NEW YORK — Finish Line Inc. ran up hefty increases in first-quarter sales and profits as apparel grew in importance to the footwear-focused retailer.

Net income shot up 77.9 percent to $6.5 million, or 28 cents a diluted share, from $3.7 million, or 15 cents, a year ago.

Sales for the 13 weeks ended May 31 climbed 21.8 percent to $207.8 million from $170.6 million a year ago. Comparable-store sales advanced 14 percent.

Footwear comps rose 10 percent while same-store sales for apparel and accessories leaped 37 percent.

Soft goods accounted for 22 to 23 percent of the Finish Line’s business during the quarter, or as much as $47.8 million, up from 20 percent during the previous fiscal year.

“Apparel is being driven by licensed [merchandise],” said president and chief executive Alan Cohen in a statement.

The licensed business is on track to make up as much as 60 percent of the firm’s total apparel business, a larger portion than initially planned, he said. Private label and branded apparel each comprise 20 percent of Finish Line’s apparel trade.

“There are a lot of different things going on in licensed and it’s not just all of us going back after the same thing season after season after season,” said Cohen. “We’re approaching it much more from a fashion perspective. Obviously, it’s a team business and there’s a fan base there, but also there’s a lot of fashion involved in license now that didn’t exist to this degree.”

From college and professional sports to retro merchandise, Cohen added, “A lot of different things are working.”

“We’re seeing a tremendous amount of opportunity in women’s in licensed,” he noted. “This is something that never really existed before, but we’re having some success with some of the women’s licensed product that we’re bringing in and we think that’s going to continue.”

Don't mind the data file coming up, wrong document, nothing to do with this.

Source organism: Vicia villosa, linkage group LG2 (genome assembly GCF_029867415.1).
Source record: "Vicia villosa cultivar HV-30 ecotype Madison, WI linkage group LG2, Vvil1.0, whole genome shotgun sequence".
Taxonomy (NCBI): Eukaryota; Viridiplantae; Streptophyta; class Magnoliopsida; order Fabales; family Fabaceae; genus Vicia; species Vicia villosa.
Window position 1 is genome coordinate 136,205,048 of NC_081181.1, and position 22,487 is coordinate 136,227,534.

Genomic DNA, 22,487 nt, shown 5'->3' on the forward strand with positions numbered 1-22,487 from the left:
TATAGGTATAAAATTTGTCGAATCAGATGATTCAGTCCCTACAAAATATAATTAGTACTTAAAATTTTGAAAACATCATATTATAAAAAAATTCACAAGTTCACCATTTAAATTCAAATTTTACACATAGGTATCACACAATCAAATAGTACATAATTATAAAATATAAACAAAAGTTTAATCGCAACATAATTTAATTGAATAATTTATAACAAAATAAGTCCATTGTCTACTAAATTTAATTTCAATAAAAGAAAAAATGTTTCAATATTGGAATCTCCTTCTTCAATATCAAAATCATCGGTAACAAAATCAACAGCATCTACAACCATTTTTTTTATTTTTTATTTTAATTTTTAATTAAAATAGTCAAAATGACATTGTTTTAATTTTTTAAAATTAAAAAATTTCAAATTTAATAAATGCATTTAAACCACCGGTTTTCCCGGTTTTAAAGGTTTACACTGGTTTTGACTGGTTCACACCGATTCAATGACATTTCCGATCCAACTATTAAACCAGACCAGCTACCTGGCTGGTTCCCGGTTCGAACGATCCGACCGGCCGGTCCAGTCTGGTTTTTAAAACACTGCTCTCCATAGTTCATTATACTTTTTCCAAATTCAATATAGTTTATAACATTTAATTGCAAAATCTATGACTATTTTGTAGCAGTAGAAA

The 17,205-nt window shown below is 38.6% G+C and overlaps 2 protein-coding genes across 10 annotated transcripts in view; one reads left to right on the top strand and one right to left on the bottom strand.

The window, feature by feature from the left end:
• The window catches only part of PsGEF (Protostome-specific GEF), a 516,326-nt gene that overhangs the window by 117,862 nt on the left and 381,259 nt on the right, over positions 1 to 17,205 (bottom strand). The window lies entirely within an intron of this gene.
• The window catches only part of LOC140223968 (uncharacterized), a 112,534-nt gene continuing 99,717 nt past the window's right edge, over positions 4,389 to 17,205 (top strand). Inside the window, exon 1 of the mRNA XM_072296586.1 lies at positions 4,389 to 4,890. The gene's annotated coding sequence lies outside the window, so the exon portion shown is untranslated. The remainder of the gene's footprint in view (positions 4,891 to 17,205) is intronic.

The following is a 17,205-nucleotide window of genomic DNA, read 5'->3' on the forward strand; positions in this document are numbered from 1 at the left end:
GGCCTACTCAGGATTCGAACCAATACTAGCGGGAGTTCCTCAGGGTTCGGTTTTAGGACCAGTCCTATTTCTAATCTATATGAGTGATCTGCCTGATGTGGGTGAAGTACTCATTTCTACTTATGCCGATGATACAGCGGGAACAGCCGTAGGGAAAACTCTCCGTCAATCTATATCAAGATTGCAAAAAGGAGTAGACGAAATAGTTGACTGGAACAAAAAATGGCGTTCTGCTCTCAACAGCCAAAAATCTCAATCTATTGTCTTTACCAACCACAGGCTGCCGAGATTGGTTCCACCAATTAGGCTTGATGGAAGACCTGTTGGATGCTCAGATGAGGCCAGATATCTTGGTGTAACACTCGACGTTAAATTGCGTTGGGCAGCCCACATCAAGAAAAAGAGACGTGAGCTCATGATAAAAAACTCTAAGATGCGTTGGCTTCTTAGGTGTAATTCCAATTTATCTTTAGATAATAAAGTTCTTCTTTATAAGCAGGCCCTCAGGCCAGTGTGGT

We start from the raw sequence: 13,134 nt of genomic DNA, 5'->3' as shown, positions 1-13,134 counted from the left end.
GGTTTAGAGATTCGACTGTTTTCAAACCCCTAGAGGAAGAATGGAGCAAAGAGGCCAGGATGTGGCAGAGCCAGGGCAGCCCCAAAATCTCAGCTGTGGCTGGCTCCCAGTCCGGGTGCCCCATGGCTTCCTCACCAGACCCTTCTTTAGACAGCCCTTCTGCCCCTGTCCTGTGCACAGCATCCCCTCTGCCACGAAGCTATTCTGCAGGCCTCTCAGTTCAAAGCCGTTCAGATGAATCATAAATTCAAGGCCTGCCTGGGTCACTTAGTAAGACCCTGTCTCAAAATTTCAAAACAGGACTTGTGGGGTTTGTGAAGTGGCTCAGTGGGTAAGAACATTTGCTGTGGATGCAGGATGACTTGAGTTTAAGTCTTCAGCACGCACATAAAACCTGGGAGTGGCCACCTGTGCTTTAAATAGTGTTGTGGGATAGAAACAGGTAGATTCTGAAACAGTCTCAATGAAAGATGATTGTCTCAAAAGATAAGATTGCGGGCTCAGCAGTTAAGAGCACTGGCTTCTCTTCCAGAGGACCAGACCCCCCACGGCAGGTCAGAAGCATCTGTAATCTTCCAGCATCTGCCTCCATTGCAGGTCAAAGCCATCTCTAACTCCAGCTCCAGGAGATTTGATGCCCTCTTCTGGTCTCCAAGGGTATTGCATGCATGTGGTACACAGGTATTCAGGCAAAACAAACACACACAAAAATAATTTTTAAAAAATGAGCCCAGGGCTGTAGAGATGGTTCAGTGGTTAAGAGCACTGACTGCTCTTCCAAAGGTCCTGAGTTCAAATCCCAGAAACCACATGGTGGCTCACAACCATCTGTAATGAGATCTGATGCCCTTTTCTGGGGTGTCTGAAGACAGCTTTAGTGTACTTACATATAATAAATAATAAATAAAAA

Branded apparel is not performing as well as the firm would like, though private label’s seen success in basics.

On the larger, footwear side of the business, Cohen said Finish Line could have more than 50 percent of its product differentiated from its primary competition in the mall.“Things have dramatically changed because of what Nike is doing with their new distribution policy in the U.S. and probably changed from our perspective in the most important way,” he said. “We’re talking about certainly launch product, statement product and elite product and that’s, for the most part, the high-end product — especially programs like Shox. There just aren’t that many points of distribution going forward in the mall in that kind of product.”

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